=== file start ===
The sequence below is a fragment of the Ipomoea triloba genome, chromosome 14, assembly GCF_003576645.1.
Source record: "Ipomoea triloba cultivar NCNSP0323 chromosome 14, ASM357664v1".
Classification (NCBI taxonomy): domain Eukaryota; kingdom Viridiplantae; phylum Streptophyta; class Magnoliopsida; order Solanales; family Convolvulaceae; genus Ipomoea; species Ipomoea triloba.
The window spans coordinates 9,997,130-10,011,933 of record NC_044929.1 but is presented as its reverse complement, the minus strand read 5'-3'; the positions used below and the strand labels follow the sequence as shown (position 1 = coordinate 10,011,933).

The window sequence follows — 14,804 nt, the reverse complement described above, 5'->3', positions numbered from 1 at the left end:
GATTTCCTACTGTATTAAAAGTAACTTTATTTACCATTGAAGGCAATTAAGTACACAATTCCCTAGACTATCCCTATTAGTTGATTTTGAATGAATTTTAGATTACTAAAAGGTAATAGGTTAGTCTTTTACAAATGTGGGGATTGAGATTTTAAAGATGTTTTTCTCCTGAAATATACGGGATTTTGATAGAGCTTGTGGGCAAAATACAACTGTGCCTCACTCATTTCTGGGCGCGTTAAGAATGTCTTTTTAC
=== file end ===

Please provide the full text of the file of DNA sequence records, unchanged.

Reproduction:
The sequence below is a fragment of the Ipomoea triloba genome, chromosome 14, assembly GCF_003576645.1.
Source record: "Ipomoea triloba cultivar NCNSP0323 chromosome 14, ASM357664v1".
Classification (NCBI taxonomy): domain Eukaryota; kingdom Viridiplantae; phylum Streptophyta; class Magnoliopsida; order Solanales; family Convolvulaceae; genus Ipomoea; species Ipomoea triloba.
The window spans coordinates 9,997,130-10,011,933 of record NC_044929.1 but is presented as its reverse complement, the minus strand read 5'-3'; the positions used below and the strand labels follow the sequence as shown (position 1 = coordinate 10,011,933).

The window sequence follows — 14,804 nt, the reverse complement described above, 5'->3', positions numbered from 1 at the left end:
GATTTCCTACTGTATTAAAAGTAACTTTATTTACCATTGAAGGCAATTAAGTACACAATTCCCTAGACTATCCCTATTAGTTGATTTTGAATGAATTTTAGATTACTAAAAGGTAATAGGTTAGTCTTTTACAAATGTGGGGATTGAGATTTTAAAGATGTTTTTCTCCTGAAATATACGGGATTTTGATAGAGCTTGTGGGCAAAATACAACTGTGCCTCACTCATTTCTGGGCGCGTTAAGAATGTCTTTTTAC